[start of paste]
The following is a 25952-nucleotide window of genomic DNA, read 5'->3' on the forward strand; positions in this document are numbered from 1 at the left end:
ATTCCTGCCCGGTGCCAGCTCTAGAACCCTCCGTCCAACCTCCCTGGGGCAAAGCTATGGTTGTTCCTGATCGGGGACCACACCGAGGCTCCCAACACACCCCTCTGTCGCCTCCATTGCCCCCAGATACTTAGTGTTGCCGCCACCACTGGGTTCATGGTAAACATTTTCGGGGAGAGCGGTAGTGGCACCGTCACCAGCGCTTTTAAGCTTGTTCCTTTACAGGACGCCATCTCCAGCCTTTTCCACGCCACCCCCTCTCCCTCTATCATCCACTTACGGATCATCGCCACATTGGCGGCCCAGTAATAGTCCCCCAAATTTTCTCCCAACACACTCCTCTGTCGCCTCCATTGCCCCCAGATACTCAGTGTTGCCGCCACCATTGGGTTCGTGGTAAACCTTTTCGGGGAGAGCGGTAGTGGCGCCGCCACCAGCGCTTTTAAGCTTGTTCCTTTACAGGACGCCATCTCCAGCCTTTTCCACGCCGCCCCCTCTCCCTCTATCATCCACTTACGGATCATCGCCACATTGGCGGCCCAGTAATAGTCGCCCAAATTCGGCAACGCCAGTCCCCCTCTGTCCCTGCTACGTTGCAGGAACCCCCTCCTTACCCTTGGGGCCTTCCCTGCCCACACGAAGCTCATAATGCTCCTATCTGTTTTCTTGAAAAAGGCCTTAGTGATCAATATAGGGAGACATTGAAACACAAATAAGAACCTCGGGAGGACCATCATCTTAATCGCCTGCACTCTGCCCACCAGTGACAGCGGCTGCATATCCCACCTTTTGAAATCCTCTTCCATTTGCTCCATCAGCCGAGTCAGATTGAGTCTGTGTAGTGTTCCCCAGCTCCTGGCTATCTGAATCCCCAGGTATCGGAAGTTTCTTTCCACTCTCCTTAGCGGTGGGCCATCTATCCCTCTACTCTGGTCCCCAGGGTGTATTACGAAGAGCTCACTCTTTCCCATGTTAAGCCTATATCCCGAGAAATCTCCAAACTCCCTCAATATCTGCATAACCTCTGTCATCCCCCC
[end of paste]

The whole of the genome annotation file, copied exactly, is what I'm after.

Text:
The following is a 25952-nucleotide window of genomic DNA, read 5'->3' on the forward strand; positions in this document are numbered from 1 at the left end:
ATTCCTGCCCGGTGCCAGCTCTAGAACCCTCCGTCCAACCTCCCTGGGGCAAAGCTATGGTTGTTCCTGATCGGGGACCACACCGAGGCTCCCAACACACCCCTCTGTCGCCTCCATTGCCCCCAGATACTTAGTGTTGCCGCCACCACTGGGTTCATGGTAAACATTTTCGGGGAGAGCGGTAGTGGCACCGTCACCAGCGCTTTTAAGCTTGTTCCTTTACAGGACGCCATCTCCAGCCTTTTCCACGCCACCCCCTCTCCCTCTATCATCCACTTACGGATCATCGCCACATTGGCGGCCCAGTAATAGTCCCCCAAATTTTCTCCCAACACACTCCTCTGTCGCCTCCATTGCCCCCAGATACTCAGTGTTGCCGCCACCATTGGGTTCGTGGTAAACCTTTTCGGGGAGAGCGGTAGTGGCGCCGCCACCAGCGCTTTTAAGCTTGTTCCTTTACAGGACGCCATCTCCAGCCTTTTCCACGCCGCCCCCTCTCCCTCTATCATCCACTTACGGATCATCGCCACATTGGCGGCCCAGTAATAGTCGCCCAAATTCGGCAACGCCAGTCCCCCTCTGTCCCTGCTACGTTGCAGGAACCCCCTCCTTACCCTTGGGGCCTTCCCTGCCCACACGAAGCTCATAATGCTCCTATCTGTTTTCTTGAAAAAGGCCTTAGTGATCAATATAGGGAGACATTGAAACACAAATAAGAACCTCGGGAGGACCATCATCTTAATCGCCTGCACTCTGCCCACCAGTGACAGCGGCTGCATATCCCACCTTTTGAAATCCTCTTCCATTTGCTCCATCAGCCGAGTCAGATTGAGTCTGTGTAGTGTTCCCCAGCTCCTGGCTATCTGAATCCCCAGGTATCGGAAGTTTCTTTCCACTCTCCTTAGCGGTGGGCCATCTATCCCTCTACTCTGGTCCCCAGGGTGTATTACGAAGAGCTCACTCTTTCCCATGTTAAGCCTATATCCCGAGAAATCTCCAAACTCCCTCAATATCTGCATAACCTCTGTCATCCCCCC